Addresses oversight of the student loan industry at the state level. Discusses states' legislative efforts to require student loan servicers to be licensed by state-level agencies.
  • "The future of cars: Charging ahead." Economist, April 20th-26th, 2019, pp. 57-59.
    Presents an optimistic forecast for increased production and sales of electric vehicles, noting major car companies are rethinking their established business models.
  • "Minimum wages: Floored."  Economist, April 27th-May 3rd, 2019, pp. 21, 24.
    Reports state and local governments are causing the federal pay floor to be left behind, making the federal minimum wage irrelevant.
  • "States' progress uneven in K-12 funding battles." By Daarel Burnette II. Education Week, April 17, 2019, pp. 14, 16.
    Provides a snapshot of current legislative efforts by states, including Texas, to overhaul their antiquated and often inequitable systems of funding K-12 schools.
  • "Texas water: Planning for more." By Spencer Grubbs, et al. Fiscal Notes, April 2019, pp. 1, 3-6.
    Analyzes trends in Texas water supply and demand, surface water infrastructure, and the continuing challenge presented by droughts.
  • "Amending the Peeler doctrine: How to provide convicted plaintiffs an equitable opportunity to pursue legal malpractice claims."  By Nicholas Van Cleve. Houston Law Review, 2019, pp. 927-963. (Note length)
    Examines the inability of convicted plaintiffs to sue for legal malpractice and the evolution of the Peeler doctrine since the 1995 Texas Supreme Court ruling. Compares the doctrine to rules in other states and suggests alternatives to the present system in Texas.
  • "CARB [California Air Resources Board] calls for improved monitoring around refineries, communities." By Nick Snow. Oil and Gas Journal, April 1, 2019, pp. 29-30.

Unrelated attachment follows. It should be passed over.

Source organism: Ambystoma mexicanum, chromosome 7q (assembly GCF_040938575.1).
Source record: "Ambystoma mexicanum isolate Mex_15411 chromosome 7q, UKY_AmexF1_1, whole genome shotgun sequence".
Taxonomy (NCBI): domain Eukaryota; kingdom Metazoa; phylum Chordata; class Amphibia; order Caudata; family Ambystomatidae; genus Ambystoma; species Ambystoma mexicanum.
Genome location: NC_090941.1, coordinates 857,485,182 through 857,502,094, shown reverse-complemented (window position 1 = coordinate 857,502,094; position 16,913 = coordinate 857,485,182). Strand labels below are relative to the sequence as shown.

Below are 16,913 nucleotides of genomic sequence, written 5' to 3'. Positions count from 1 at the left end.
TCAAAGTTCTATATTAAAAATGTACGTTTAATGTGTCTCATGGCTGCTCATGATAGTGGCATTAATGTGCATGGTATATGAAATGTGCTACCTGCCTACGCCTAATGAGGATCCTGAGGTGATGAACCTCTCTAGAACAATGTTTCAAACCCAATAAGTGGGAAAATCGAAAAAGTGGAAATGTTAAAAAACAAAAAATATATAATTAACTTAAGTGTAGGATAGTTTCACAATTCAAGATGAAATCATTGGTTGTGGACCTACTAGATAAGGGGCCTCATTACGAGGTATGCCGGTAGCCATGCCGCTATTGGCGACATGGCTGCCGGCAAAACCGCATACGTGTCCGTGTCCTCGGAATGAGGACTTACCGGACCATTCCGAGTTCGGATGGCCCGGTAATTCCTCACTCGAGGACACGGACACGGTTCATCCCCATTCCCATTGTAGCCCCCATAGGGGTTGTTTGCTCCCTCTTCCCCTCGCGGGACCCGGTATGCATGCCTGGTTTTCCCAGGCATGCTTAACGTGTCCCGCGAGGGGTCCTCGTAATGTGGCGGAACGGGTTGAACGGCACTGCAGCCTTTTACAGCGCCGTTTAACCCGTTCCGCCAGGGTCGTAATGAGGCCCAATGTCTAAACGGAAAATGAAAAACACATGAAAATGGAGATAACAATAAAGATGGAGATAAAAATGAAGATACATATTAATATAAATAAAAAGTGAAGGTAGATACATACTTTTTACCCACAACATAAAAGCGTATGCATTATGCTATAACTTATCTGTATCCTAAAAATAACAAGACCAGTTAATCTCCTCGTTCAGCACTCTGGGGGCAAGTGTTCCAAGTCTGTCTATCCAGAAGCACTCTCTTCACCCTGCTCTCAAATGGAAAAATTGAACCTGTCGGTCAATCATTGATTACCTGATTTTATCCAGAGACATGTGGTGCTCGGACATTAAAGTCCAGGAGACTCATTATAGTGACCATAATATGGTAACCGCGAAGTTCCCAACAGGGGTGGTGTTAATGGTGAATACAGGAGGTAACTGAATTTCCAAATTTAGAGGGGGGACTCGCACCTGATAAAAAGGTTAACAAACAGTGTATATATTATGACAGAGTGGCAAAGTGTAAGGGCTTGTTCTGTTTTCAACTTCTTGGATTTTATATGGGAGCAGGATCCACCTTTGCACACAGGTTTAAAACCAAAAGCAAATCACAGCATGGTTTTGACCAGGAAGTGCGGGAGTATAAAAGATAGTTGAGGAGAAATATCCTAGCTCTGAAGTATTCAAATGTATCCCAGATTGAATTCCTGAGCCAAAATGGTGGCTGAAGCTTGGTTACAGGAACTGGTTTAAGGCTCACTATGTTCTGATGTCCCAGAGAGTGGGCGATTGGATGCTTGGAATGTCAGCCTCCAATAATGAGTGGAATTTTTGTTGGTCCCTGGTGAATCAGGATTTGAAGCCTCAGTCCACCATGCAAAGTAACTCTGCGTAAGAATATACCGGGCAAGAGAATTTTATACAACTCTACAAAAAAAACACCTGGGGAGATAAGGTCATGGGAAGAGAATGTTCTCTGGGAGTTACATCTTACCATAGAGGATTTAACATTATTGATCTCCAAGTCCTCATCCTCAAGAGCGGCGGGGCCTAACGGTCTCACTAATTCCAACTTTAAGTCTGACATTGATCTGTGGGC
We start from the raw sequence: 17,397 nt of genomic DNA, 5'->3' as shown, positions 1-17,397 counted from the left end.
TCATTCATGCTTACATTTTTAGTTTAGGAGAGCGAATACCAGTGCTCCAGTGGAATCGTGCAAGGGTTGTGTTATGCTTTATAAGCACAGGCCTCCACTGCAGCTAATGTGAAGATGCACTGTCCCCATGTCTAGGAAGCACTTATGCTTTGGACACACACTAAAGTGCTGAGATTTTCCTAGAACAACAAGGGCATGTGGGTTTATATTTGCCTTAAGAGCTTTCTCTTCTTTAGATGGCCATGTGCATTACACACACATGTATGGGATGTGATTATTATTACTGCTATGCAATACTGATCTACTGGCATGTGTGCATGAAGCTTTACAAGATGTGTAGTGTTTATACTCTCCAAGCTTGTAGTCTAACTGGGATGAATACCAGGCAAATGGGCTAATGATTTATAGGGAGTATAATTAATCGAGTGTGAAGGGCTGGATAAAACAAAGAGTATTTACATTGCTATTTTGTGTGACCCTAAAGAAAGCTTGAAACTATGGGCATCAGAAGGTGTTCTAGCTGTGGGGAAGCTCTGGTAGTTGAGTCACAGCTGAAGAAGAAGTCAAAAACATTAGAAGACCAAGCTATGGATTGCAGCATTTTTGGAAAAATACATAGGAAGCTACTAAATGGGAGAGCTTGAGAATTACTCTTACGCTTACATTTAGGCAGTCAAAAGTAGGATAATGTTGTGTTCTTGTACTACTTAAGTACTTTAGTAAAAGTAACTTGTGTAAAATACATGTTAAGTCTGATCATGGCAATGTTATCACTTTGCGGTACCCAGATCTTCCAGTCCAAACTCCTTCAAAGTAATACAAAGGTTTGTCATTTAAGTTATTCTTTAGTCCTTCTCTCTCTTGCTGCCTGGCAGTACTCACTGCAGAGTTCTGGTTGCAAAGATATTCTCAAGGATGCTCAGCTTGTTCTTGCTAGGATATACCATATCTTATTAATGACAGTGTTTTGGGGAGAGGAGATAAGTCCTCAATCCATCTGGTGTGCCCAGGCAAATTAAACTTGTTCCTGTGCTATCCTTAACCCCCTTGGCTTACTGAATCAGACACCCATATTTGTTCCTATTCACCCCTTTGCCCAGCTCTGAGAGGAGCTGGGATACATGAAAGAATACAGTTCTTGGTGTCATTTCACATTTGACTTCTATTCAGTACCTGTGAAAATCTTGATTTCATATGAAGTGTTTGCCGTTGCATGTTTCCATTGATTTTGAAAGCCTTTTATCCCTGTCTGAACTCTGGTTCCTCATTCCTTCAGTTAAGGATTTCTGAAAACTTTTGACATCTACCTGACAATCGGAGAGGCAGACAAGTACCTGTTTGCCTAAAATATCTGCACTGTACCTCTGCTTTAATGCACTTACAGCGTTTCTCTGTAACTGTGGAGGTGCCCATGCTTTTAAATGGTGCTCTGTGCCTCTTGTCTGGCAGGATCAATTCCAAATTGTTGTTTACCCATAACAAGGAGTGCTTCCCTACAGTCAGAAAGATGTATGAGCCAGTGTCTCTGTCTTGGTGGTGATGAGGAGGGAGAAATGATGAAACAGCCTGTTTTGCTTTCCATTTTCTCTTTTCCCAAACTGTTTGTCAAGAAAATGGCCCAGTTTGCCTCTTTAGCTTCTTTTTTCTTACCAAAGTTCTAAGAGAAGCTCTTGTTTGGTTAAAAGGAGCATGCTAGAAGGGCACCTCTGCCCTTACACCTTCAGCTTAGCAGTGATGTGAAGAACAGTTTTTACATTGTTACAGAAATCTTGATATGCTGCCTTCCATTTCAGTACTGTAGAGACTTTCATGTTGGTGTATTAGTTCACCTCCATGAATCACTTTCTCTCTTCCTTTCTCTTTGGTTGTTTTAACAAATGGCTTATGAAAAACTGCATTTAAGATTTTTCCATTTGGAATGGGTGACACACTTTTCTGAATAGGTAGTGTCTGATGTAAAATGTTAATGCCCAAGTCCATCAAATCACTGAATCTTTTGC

Reports on California's efforts to monitor air quality around refineries. Notes that these efforts resulted from a fire that raised concerns regarding emergency preparedness. References recommendations from a recent report.
  • "Recession graduates: The long-lasting effects of an unlucky draw." By Hannes Schwandt. Policy Brief (Stanford Institute for Economic Policy Research), April 18, 2019, pp. 1-4.
    Examines the effects of temporary economic fluctuations on socioeconomic status, health, and mortality.
  • "Environmental responsibility: The cornerstone of public power." By Betsy Loeff. Public Power, March/April 2019, pp. 38-42.
    Looks at the different ways three public power utilities have implemented sustainable initiatives. Refers to the United States Environmental Protection Agency's proposed Affordable Clean Energy rule.
  • "It's time to update public financing of public infrastructure." By John Godfrey. Public Power, March/April 2019, p. 45.
    Argues that Congress should modernize bonds as a way to update public infrastructure financing.